Dipesh Nepali’s dark light

A painting that transports the artist and viewer to life’s dark period, and deliverance from it

The Dark Light by Dipesh Nepali.

At first glance, it screams utter sorrow. It projects out-and-out unhappiness of the mind, body and soul, a feeling of having given up on life itself. It is dark, it is lonely, it is sad.

But do not dismiss the painting, give it some time to grow on you. The painting may fleetingly transport viewers to painful periods of their lives, long repressed. Most of us have experienced such 'dark' moments, where we struggled and persevered only to emerge elatedly on the other side.

This painting is the work of 16-year-old Dipesh Nepali who is from a village in Jumla district, in the isolated mountains of north-western Nepal. An ordinary school student, Dipesh has had a difficult life in a harsh environment where food is often scarce, winters are long and dreary, and access to basic healthcare and education is minimal.

In his spare time, after finishing his household chores, Dipesh likes to draw and paint. It is his escape from the daily grind, a chance to express himself and bare his soul.

"Art was my escape from the world, and from myself,” Dipesh told me recently. “It is a way to be truly free from the chains of family and society. It is where the chaos of my mind and soul find rest, art is a medium to bring it all out."

Talking to the young artist in Kathmandu recently helped me understand the written and unwritten rules of society, not least materialism and the desperate search for instant, superficial gratification which ultimately led him to seek solitude, go into hiding, and retreat into himself.

Yet, in his work, Dipesh has retained the curiosity of his childhood, the questioning and seeking, and in doing so he has discovered that art resided within him. It only needed to be kindled gently to become a powerful tool.

At first glance, this painting does not seem to inspire much, it looks ordinary and is not pleasing to the eye, either. But give it time and space to incubate, and it radiates a quiet energy, like an inner applause for a battle won over negative emotions. Proof that the artist has been at a low point in his life, and is back up to show us how it felt.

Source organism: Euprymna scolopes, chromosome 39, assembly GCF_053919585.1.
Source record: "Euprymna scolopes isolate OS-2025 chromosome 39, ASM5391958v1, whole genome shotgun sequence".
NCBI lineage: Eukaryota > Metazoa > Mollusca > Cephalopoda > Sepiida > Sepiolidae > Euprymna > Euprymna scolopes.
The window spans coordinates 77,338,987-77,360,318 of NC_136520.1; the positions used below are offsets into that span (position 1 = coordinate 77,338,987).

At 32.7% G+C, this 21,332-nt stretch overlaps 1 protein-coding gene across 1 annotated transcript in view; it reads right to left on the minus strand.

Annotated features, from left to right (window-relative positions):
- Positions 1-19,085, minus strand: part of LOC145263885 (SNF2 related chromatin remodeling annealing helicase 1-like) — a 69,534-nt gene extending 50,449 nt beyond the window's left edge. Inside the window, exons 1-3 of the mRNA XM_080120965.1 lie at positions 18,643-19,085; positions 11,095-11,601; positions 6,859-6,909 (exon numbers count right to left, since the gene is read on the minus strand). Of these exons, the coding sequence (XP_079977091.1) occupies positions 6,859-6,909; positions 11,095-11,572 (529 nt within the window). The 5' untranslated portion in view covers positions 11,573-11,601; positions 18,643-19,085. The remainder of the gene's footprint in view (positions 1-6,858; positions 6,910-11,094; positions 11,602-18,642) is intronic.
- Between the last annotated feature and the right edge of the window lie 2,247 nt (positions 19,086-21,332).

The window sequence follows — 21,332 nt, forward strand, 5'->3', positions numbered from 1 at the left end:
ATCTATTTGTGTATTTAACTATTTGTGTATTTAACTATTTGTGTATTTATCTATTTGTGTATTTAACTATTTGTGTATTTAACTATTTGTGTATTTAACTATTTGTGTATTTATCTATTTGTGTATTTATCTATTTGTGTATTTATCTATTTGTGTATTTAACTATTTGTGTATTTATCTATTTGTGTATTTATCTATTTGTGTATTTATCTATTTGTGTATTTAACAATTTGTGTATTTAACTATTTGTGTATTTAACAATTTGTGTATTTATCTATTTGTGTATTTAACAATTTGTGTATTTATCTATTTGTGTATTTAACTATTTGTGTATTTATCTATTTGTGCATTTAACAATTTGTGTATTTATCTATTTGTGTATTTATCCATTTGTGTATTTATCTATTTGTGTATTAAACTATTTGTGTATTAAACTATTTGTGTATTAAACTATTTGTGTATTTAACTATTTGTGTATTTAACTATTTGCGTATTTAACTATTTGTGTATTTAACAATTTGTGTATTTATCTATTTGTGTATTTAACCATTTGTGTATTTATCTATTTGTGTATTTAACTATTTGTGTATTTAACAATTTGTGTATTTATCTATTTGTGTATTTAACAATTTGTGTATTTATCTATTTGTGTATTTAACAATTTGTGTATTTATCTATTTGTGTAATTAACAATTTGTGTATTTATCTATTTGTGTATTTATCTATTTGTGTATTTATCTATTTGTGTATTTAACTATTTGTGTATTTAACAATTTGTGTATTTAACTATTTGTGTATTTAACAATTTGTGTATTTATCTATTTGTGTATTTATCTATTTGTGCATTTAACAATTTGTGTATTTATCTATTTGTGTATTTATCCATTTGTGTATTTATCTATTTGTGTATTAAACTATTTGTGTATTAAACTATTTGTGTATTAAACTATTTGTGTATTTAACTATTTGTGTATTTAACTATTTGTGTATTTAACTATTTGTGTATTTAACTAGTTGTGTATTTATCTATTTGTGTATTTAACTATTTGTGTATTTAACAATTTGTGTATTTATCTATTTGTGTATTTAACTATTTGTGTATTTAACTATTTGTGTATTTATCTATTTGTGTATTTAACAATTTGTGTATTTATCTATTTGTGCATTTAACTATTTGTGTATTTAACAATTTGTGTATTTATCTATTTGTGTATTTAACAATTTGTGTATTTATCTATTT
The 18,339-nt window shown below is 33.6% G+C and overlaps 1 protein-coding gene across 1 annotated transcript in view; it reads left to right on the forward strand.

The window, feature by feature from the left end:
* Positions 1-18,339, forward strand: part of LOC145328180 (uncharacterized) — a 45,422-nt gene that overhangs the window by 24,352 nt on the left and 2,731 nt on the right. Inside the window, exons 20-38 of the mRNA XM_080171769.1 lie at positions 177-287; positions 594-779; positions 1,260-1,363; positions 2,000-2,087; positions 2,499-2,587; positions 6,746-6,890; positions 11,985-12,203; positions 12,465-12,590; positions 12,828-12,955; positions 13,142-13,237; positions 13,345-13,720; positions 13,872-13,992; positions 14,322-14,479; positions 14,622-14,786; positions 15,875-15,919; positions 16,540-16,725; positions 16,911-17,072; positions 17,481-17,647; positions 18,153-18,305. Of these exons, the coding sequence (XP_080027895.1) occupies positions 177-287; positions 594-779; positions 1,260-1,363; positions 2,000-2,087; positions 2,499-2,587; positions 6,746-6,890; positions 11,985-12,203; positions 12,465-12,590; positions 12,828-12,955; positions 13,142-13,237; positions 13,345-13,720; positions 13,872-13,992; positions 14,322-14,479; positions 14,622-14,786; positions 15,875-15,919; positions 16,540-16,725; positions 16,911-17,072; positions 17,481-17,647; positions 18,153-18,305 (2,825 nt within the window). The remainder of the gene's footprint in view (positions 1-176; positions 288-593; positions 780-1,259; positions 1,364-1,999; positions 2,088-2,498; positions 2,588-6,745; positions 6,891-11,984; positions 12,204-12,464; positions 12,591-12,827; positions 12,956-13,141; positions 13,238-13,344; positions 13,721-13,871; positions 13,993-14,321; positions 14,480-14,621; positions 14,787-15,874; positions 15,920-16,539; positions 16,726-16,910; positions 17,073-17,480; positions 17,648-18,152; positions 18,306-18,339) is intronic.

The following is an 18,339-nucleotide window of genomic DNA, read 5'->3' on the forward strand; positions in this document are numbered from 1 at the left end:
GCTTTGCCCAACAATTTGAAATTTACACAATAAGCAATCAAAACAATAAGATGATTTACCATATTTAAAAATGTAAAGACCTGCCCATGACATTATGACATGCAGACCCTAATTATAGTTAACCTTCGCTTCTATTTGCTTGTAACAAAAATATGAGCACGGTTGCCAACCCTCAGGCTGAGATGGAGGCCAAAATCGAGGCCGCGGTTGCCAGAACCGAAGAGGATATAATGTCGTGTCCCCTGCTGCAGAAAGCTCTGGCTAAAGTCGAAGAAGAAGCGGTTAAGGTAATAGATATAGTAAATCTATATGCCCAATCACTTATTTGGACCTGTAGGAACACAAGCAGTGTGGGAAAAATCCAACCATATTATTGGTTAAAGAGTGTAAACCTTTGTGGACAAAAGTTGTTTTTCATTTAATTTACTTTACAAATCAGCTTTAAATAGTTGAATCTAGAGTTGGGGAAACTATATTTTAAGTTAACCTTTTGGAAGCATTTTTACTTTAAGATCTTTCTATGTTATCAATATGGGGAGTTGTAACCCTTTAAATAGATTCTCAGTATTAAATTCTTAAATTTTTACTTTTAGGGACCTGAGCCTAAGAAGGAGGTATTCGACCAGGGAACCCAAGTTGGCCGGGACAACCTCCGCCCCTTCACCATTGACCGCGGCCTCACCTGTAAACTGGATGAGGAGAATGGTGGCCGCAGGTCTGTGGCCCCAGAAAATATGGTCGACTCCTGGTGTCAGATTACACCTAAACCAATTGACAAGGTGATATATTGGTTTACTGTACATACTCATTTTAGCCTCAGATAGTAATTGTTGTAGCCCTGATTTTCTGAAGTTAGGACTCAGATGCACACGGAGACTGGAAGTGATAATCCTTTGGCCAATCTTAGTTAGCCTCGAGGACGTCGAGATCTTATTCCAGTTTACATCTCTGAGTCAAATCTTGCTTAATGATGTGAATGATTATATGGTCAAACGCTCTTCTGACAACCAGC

If we reflect on the painting long enough, it may bring back our own dark moments, reminding some of us of the process of recovery, how we emerged stronger, determined and self-reliant. No matter what our struggle, there is always more ahead to look forward to. But evoking and honouring these memories empowers us to meet adversity head-on and overcome them

Dipesh was confused about himself and about his passion for art. So, he travelled to Kathmandu seeking skill and exposure. Luckily, his older brother was in the city and took care of him.

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"Yet, internally I found no relief, being weighed down with my own thoughts, feelings and emotions. I submerged myself in my work, as an escape. Hard work became a form of a band-aid, but it never really healed the wounds,” Dipesh relates.

As a teenager, I too had issues like Dipesh. And as a way to escape them, I travelled to the United States at age 17. My band-aid was enrolling as an exchange student, my senior year in high school. Folks in Nepal covered my costs, and I lived with an American family for a year.

Unfortunately, I had developed vitiligo, a depigmentation of skin colour. For a teenager trying to adapt to a new society, this was disheartening. With no relatives or friends, I felt totally isolated, not because I was bullied, but due to the turmoil inside me.

My horror at my own appearance and how people would view me was unbearble. I lacked confidence, kept away from people, afraid of how they would react. It got to the point where for four months I ate my lunch in the school bathroom, and then went straight to class. There was a sense of achievement in just avoiding people.

Today, I no longer feel embarrassed or inferior. I believe those hard years gave me a solid foundation to face anything and everything that life throws at me.

Dipesh Nepali’s art transports me back to that time of my own life: the sadness, the loneliness, the anxiety, the feeling of being trapped by powers beyond my control. Yet it also reminds me of a personal battle that I waged and won over myself. I would not be who I am today if it was not for that ordeal.

Dipesh’s mind has travelled further than his young body. With an incredibly mature and unique vision of the world, one finds in his work expressions of anguish and a yearning to be free. Painting has become an outlet to bring out his repressed emotions and feelings.

The depth in his art is there for everyone to see, but less obvious are numerous and varied technical skills he has improvised to create his painting -- his choice of oils to achieve a unique blend and shades of colours. The painting is now on exhibit at the Museum of Nepali Art (MoNA) in Kathmandu.

A work of art can mean a different thing for different people, response is by definition subjective. Dipesh Nepali's art touched the deepest and darkest parts of my own past, and reminded me of my own struggles. But I also found contentment and peace in the darkest reaches of this canvas.

Rajan Sakya is the founder of the Museum of Nepali Art at Kathmandu Guest House, Thamel and contributes this monthly column For Art’s Sake in Nepali Times. 

Rajan Sakya